BY Stuart Boslow, CBS 11 News
April 3, 2011 9:35 PM
DALLAS (CBSDFW.COM) – James Chippendale has faced one of the toughest obstacles in life – cancer. His diagnosis caught him off guard, but motivated him to live with a purpose. He says life used to be all about living on the edge.
“I never thought about what’s going to happen tomorrow, I was really enjoying myself.”
Chippendale started his own entertainment insurance company at 24. He says he was living the high life all over the world. “It was all about what can I take from this world…it was all about me.”
Seven years later, his fast-paced world came to a sudden stop.
“I never in a million years thought that I was going to get the news that I actually got.”
After being sick for several months, he went to the doctor and was shocked to learn his diagnosis – advanced leukemia.
“In one second, I go from living the high life thinking the world is just there for me to go have fun to guess what you’re going to start chemotherapy tomorrow, and guess what you have leukemia.”
Chippendale’s doctor said his only hope of beating cancer would be a bone marrow transplant. Finding a match proved to be a difficult task. After months of donor drives and testing, he couldn’t find a match anywhere in the country.
“It was a lot of frustration in that time period not being able to find a match.”
Eight months went by before James got the call, a match was found in Germany, living outside of Berlin.
“I’ll never forget it was that moment knowing that wow, this guy in Germany selflessly donated his bone marrow and saved my life.”
James has now traveled to Germany many times to see his donor, a man named Klaus. The two now share an incredible bond.
“It was just like family. It was instant like long lost family.”
And now, they’re even more like family.
“His son named his son after me. So, Klaus’ grandson is now Hanis James Kaiser.”
After the successful transplant, James wanted to give something back. He began the Love-Hope-Strength Foundation to raise awareness and money for the international bone marrow registry.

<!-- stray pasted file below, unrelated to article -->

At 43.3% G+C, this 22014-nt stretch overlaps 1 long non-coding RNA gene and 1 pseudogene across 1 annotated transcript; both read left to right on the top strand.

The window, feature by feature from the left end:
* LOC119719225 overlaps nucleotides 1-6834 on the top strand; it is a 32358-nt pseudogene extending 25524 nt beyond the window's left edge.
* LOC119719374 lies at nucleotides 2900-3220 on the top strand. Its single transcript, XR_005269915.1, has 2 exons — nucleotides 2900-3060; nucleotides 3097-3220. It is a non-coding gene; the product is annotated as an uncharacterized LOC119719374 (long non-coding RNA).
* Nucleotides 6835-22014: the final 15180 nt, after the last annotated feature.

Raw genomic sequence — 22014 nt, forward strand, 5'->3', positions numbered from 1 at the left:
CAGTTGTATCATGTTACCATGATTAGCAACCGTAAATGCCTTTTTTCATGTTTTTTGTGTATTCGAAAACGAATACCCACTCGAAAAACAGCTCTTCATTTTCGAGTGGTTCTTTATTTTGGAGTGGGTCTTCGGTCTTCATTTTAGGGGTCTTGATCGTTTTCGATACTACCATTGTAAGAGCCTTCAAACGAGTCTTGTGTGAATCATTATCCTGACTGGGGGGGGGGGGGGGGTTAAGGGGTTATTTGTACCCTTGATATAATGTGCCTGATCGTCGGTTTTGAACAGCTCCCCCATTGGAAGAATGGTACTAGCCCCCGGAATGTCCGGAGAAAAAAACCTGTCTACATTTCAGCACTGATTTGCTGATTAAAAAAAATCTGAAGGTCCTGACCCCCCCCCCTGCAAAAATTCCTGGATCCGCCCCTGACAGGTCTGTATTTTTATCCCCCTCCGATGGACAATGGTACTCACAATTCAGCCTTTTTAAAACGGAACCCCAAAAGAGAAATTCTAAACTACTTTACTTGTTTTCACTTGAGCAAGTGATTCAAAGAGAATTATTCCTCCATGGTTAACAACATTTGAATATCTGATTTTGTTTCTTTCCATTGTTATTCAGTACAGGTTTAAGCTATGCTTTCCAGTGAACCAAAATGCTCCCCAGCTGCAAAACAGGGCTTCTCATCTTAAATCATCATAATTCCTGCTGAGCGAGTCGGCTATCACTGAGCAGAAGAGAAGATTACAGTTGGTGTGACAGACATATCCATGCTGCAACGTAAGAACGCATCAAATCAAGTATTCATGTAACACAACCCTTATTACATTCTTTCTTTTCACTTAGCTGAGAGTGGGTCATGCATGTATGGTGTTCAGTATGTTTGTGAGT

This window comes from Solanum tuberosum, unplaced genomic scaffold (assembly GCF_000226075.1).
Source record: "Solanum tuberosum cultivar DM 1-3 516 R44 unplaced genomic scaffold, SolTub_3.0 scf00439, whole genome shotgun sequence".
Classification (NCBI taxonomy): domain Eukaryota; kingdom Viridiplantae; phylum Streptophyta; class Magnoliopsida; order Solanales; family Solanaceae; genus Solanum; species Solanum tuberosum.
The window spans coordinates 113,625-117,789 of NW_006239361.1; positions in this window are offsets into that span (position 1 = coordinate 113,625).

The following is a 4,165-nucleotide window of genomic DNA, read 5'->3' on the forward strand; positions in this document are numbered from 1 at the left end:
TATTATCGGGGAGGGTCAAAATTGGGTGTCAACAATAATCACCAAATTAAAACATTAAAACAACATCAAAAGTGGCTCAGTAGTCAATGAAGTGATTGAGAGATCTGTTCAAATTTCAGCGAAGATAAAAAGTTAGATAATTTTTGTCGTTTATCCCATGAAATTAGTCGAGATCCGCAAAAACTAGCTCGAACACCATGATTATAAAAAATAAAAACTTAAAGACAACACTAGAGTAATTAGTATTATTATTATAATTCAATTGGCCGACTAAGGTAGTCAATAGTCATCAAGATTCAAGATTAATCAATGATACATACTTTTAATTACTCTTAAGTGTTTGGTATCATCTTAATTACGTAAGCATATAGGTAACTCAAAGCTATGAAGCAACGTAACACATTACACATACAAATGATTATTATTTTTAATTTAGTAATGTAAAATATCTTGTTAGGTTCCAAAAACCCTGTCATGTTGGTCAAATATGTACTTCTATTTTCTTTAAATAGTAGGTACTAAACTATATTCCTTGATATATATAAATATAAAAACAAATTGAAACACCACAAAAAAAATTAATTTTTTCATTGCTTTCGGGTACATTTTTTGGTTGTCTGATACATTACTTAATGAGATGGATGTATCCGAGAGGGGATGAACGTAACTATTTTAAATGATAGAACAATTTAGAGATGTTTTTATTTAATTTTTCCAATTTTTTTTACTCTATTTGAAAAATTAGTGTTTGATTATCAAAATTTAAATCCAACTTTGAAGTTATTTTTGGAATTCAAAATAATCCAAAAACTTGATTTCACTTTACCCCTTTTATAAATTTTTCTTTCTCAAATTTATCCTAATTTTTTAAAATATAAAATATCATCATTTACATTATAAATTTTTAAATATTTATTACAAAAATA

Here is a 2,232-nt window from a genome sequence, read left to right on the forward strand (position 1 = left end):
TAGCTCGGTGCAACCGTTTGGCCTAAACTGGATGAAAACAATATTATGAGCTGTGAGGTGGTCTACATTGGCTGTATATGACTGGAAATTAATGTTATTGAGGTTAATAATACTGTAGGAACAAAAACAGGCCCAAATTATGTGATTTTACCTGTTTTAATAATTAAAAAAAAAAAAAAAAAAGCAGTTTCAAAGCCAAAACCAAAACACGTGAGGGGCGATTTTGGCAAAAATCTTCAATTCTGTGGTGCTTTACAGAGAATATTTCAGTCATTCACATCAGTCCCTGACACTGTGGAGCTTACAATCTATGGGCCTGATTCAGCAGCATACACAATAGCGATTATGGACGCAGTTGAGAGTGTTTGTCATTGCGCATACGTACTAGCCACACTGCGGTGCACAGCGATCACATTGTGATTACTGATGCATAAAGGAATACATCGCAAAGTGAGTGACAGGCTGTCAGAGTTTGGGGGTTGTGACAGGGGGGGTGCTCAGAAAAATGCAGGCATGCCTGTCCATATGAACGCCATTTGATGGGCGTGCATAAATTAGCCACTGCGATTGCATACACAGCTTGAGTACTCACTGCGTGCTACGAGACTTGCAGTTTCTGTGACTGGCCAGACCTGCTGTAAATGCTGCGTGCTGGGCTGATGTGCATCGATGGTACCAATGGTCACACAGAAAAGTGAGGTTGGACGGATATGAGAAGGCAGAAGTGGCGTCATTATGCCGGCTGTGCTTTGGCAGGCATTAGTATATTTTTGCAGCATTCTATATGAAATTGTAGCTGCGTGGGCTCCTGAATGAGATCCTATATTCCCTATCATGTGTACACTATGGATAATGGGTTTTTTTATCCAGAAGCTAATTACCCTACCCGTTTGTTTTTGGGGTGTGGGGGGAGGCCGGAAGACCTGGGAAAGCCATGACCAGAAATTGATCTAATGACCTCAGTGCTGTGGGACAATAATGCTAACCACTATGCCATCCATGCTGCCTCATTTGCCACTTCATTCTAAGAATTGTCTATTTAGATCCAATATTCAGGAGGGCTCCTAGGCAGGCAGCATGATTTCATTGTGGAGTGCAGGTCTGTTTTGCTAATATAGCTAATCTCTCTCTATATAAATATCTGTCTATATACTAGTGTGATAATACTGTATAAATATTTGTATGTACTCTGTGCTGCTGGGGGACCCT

“We’ve added 20,000 new donors to the international marrow registry.”
Priscilla Van Bevers with the bone marrow transplant team at Baylor University Medical Center says the key to the registry is saving lives. “To give of your time and of your body to a stranger that can be anywhere in the world. It takes a remarkable type of person.”
There has been a stigma surrounding marrow donation for years. It was once thought to be a painful process, keeping many potential donors away. With advances in technology, that is no longer the case.
“Just about 60% of all donations right now are donated similar to a blood donation,” says Van Bevers.
“People don’t know how easy it is to get on the registry, one, or how easy it is now to donate,” says Chippendale, who is now sharing that message on the silver screen.
His story is featured in a new documentary called More to Live For. The film follows the lives of three men in search of a bone marrow donor. “Every time we show the film, we’re going to do a bone marrow drive after the screening.”
The hope is that through the film more donors will sign up, and more lives will be saved. Chippendale says the ‘high life’ now has a different definition. “Whatever the definition of high life is, I’m living it, and I’m living it because I have a purpose.”